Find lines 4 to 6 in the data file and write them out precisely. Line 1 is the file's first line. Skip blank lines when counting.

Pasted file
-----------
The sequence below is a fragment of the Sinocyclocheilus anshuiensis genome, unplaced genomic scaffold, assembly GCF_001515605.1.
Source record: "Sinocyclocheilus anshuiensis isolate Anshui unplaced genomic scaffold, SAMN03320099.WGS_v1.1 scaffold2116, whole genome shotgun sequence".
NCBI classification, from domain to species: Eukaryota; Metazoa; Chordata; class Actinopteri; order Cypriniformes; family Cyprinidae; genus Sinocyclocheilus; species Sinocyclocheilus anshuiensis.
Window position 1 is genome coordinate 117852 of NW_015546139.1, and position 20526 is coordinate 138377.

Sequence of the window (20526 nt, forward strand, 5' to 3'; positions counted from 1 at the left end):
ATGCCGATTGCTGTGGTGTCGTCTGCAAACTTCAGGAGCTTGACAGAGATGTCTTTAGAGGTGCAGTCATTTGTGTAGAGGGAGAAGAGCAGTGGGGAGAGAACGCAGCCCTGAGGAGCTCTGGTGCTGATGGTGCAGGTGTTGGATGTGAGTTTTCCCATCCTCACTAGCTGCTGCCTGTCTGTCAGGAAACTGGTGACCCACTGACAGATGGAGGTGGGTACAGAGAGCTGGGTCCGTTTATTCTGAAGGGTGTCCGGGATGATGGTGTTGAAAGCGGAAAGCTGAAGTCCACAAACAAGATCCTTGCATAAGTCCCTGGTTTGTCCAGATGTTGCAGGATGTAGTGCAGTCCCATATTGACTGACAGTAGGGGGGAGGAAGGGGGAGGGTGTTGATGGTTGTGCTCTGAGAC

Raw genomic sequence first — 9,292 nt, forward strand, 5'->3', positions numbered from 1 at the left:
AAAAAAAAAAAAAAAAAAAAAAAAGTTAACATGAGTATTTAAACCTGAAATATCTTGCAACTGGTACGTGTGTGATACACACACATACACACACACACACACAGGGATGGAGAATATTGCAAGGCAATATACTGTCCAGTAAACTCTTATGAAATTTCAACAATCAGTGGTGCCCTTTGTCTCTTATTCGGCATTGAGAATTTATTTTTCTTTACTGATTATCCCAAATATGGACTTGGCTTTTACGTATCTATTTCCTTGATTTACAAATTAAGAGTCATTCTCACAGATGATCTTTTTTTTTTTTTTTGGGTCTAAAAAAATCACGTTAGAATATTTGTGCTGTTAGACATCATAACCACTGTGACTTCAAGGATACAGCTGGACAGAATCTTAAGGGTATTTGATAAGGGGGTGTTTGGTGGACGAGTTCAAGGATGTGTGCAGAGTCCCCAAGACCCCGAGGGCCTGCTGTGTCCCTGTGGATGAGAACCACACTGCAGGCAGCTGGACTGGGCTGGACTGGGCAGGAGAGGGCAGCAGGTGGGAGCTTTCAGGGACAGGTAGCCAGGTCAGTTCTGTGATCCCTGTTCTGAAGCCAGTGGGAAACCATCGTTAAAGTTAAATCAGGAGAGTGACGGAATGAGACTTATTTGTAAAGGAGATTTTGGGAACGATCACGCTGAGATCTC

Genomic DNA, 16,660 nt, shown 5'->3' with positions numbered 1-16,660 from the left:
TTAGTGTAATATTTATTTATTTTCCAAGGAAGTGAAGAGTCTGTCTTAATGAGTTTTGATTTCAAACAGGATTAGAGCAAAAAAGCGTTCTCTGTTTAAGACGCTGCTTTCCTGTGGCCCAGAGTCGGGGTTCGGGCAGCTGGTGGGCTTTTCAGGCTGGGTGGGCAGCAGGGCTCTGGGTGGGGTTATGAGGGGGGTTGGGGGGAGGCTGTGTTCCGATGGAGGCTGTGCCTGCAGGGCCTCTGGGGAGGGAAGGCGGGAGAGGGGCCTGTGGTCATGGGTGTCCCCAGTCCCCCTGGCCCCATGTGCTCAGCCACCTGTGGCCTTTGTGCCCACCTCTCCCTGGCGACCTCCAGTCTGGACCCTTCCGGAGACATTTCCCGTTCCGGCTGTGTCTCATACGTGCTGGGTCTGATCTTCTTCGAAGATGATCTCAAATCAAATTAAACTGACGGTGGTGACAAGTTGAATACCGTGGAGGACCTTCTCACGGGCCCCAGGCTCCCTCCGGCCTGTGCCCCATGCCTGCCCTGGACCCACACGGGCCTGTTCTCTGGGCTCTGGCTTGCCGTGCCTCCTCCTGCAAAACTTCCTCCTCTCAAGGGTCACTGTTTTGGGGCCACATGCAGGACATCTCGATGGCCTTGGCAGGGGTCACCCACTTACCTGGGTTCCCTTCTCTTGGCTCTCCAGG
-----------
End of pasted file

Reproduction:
Window position 1 is genome coordinate 117852 of NW_015546139.1, and position 20526 is coordinate 138377.

Sequence of the window (20526 nt, forward strand, 5' to 3'; positions counted from 1 at the left end):
ATGCCGATTGCTGTGGTGTCGTCTGCAAACTTCAGGAGCTTGACAGAGATGTCTTTAGAGGTGCAGTCATTTGTGTAGAGGGAGAAGAGCAGTGGGGAGAGAACGCAGCCCTGAGGAGCTCTGGTGCTGATGGTGCAGGTGTTGGATGTGAGTTTTCCCATCCTCACTAGCTGCTGCCTGTCTGTCAGGAAACTGGTGACCCACTGACAGATGGAGGTGGGTACAGAGAGCTGGGTCCGTTTATTCTGAAGGGTGTCCGGGATGATGGTGTTGAAAGCGGAAAGCTGAAGTCCACAAACAAGATCCTTGCATAAGTCCCTGGTTTGTCCAGATGTTGCAGGATGTAGTGCAGTCCCATATTGACTGACAGTAGGGGGGAGGAAGGGGGAGGGTGTTGATGGTTGTGCTCTGAGAC